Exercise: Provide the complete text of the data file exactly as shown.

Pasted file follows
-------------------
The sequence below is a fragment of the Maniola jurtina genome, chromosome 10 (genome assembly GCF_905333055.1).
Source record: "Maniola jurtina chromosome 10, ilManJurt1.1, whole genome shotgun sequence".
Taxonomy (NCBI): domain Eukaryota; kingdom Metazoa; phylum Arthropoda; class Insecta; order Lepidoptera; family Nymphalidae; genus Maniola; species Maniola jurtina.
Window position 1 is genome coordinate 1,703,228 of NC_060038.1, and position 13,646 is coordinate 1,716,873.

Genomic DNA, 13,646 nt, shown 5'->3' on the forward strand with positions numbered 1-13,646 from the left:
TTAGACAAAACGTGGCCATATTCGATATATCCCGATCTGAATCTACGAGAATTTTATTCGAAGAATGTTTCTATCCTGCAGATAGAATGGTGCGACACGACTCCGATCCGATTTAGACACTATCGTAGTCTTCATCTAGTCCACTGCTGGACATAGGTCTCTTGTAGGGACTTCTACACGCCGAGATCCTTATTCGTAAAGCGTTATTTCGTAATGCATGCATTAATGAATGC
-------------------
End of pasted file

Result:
The sequence below is a fragment of the Maniola jurtina genome, chromosome 10 (genome assembly GCF_905333055.1).
Source record: "Maniola jurtina chromosome 10, ilManJurt1.1, whole genome shotgun sequence".
Taxonomy (NCBI): domain Eukaryota; kingdom Metazoa; phylum Arthropoda; class Insecta; order Lepidoptera; family Nymphalidae; genus Maniola; species Maniola jurtina.
Window position 1 is genome coordinate 1,703,228 of NC_060038.1, and position 13,646 is coordinate 1,716,873.

Genomic DNA, 13,646 nt, shown 5'->3' on the forward strand with positions numbered 1-13,646 from the left:
TTAGACAAAACGTGGCCATATTCGATATATCCCGATCTGAATCTACGAGAATTTTATTCGAAGAATGTTTCTATCCTGCAGATAGAATGGTGCGACACGACTCCGATCCGATTTAGACACTATCGTAGTCTTCATCTAGTCCACTGCTGGACATAGGTCTCTTGTAGGGACTTCTACACGCCGAGATCCTTATTCGTAAAGCGTTATTTCGTAATGCATGCATTAATGAATGC